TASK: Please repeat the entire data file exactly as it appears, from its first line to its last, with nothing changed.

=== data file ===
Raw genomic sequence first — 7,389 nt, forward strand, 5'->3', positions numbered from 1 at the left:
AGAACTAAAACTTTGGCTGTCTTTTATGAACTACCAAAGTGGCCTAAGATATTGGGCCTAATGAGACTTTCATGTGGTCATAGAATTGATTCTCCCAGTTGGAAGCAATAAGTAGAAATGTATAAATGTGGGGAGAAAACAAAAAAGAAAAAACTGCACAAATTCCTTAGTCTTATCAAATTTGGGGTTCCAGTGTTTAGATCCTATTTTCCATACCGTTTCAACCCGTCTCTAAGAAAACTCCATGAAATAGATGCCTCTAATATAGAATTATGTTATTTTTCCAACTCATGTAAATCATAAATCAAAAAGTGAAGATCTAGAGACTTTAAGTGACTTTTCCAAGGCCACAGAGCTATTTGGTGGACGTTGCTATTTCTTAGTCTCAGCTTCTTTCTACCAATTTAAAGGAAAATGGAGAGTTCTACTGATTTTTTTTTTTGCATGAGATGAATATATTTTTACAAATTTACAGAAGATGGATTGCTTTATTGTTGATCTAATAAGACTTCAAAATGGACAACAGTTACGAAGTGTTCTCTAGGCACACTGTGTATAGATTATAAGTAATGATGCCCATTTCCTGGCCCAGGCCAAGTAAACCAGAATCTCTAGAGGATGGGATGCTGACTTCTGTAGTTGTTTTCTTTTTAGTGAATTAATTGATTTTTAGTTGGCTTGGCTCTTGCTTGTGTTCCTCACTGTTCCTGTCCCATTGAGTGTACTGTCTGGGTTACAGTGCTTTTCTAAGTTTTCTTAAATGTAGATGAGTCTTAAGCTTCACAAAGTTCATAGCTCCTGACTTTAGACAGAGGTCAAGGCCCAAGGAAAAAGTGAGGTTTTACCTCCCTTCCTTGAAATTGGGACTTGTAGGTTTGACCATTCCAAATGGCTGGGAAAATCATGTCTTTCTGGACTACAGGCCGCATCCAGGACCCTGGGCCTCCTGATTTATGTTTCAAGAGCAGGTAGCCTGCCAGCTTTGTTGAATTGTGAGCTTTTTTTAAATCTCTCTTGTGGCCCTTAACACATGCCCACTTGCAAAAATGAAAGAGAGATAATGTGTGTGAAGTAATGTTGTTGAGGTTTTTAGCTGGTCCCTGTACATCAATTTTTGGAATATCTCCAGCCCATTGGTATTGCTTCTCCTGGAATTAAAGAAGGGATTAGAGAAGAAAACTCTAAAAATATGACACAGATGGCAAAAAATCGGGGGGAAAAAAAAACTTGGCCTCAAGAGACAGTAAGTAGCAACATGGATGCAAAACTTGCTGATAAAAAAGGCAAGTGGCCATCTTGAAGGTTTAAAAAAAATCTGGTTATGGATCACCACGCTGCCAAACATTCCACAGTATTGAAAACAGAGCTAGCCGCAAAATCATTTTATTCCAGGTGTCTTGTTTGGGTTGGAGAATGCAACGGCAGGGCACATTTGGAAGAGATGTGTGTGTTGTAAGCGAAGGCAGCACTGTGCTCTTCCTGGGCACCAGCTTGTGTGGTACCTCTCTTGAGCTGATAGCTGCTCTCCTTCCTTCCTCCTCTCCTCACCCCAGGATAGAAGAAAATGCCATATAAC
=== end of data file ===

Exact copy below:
Raw genomic sequence first — 7,389 nt, forward strand, 5'->3', positions numbered from 1 at the left:
AGAACTAAAACTTTGGCTGTCTTTTATGAACTACCAAAGTGGCCTAAGATATTGGGCCTAATGAGACTTTCATGTGGTCATAGAATTGATTCTCCCAGTTGGAAGCAATAAGTAGAAATGTATAAATGTGGGGAGAAAACAAAAAAGAAAAAACTGCACAAATTCCTTAGTCTTATCAAATTTGGGGTTCCAGTGTTTAGATCCTATTTTCCATACCGTTTCAACCCGTCTCTAAGAAAACTCCATGAAATAGATGCCTCTAATATAGAATTATGTTATTTTTCCAACTCATGTAAATCATAAATCAAAAAGTGAAGATCTAGAGACTTTAAGTGACTTTTCCAAGGCCACAGAGCTATTTGGTGGACGTTGCTATTTCTTAGTCTCAGCTTCTTTCTACCAATTTAAAGGAAAATGGAGAGTTCTACTGATTTTTTTTTTTGCATGAGATGAATATATTTTTACAAATTTACAGAAGATGGATTGCTTTATTGTTGATCTAATAAGACTTCAAAATGGACAACAGTTACGAAGTGTTCTCTAGGCACACTGTGTATAGATTATAAGTAATGATGCCCATTTCCTGGCCCAGGCCAAGTAAACCAGAATCTCTAGAGGATGGGATGCTGACTTCTGTAGTTGTTTTCTTTTTAGTGAATTAATTGATTTTTAGTTGGCTTGGCTCTTGCTTGTGTTCCTCACTGTTCCTGTCCCATTGAGTGTACTGTCTGGGTTACAGTGCTTTTCTAAGTTTTCTTAAATGTAGATGAGTCTTAAGCTTCACAAAGTTCATAGCTCCTGACTTTAGACAGAGGTCAAGGCCCAAGGAAAAAGTGAGGTTTTACCTCCCTTCCTTGAAATTGGGACTTGTAGGTTTGACCATTCCAAATGGCTGGGAAAATCATGTCTTTCTGGACTACAGGCCGCATCCAGGACCCTGGGCCTCCTGATTTATGTTTCAAGAGCAGGTAGCCTGCCAGCTTTGTTGAATTGTGAGCTTTTTTTAAATCTCTCTTGTGGCCCTTAACACATGCCCACTTGCAAAAATGAAAGAGAGATAATGTGTGTGAAGTAATGTTGTTGAGGTTTTTAGCTGGTCCCTGTACATCAATTTTTGGAATATCTCCAGCCCATTGGTATTGCTTCTCCTGGAATTAAAGAAGGGATTAGAGAAGAAAACTCTAAAAATATGACACAGATGGCAAAAAATCGGGGGGAAAAAAAAACTTGGCCTCAAGAGACAGTAAGTAGCAACATGGATGCAAAACTTGCTGATAAAAAAGGCAAGTGGCCATCTTGAAGGTTTAAAAAAAATCTGGTTATGGATCACCACGCTGCCAAACATTCCACAGTATTGAAAACAGAGCTAGCCGCAAAATCATTTTATTCCAGGTGTCTTGTTTGGGTTGGAGAATGCAACGGCAGGGCACATTTGGAAGAGATGTGTGTGTTGTAAGCGAAGGCAGCACTGTGCTCTTCCTGGGCACCAGCTTGTGTGGTACCTCTCTTGAGCTGATAGCTGCTCTCCTTCCTTCCTCCTCTCCTCACCCCAGGATAGAAGAAAATGCCATATAAC